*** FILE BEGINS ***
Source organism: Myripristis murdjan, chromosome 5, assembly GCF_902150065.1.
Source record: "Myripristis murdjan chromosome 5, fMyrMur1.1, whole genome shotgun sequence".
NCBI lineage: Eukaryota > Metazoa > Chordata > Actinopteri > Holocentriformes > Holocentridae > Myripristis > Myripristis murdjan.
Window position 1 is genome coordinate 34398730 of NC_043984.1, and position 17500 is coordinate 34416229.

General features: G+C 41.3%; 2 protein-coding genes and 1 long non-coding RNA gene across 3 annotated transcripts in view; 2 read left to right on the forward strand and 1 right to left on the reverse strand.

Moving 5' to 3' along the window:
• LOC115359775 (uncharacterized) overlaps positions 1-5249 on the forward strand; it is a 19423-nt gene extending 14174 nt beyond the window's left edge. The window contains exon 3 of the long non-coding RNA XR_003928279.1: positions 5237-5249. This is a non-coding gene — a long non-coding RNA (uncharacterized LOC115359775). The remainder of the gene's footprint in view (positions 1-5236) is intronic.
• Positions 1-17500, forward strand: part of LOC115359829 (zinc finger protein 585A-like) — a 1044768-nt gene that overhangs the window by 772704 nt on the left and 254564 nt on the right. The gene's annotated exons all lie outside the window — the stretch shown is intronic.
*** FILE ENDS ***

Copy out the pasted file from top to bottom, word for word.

Source organism: Myripristis murdjan, chromosome 5, assembly GCF_902150065.1.
Source record: "Myripristis murdjan chromosome 5, fMyrMur1.1, whole genome shotgun sequence".
NCBI lineage: Eukaryota > Metazoa > Chordata > Actinopteri > Holocentriformes > Holocentridae > Myripristis > Myripristis murdjan.
Window position 1 is genome coordinate 34398730 of NC_043984.1, and position 17500 is coordinate 34416229.

General features: G+C 41.3%; 2 protein-coding genes and 1 long non-coding RNA gene across 3 annotated transcripts in view; 2 read left to right on the forward strand and 1 right to left on the reverse strand.

Moving 5' to 3' along the window:
• LOC115359775 (uncharacterized) overlaps positions 1-5249 on the forward strand; it is a 19423-nt gene extending 14174 nt beyond the window's left edge. The window contains exon 3 of the long non-coding RNA XR_003928279.1: positions 5237-5249. This is a non-coding gene — a long non-coding RNA (uncharacterized LOC115359775). The remainder of the gene's footprint in view (positions 1-5236) is intronic.
• Positions 1-17500, forward strand: part of LOC115359829 (zinc finger protein 585A-like) — a 1044768-nt gene that overhangs the window by 772704 nt on the left and 254564 nt on the right. The gene's annotated exons all lie outside the window — the stretch shown is intronic.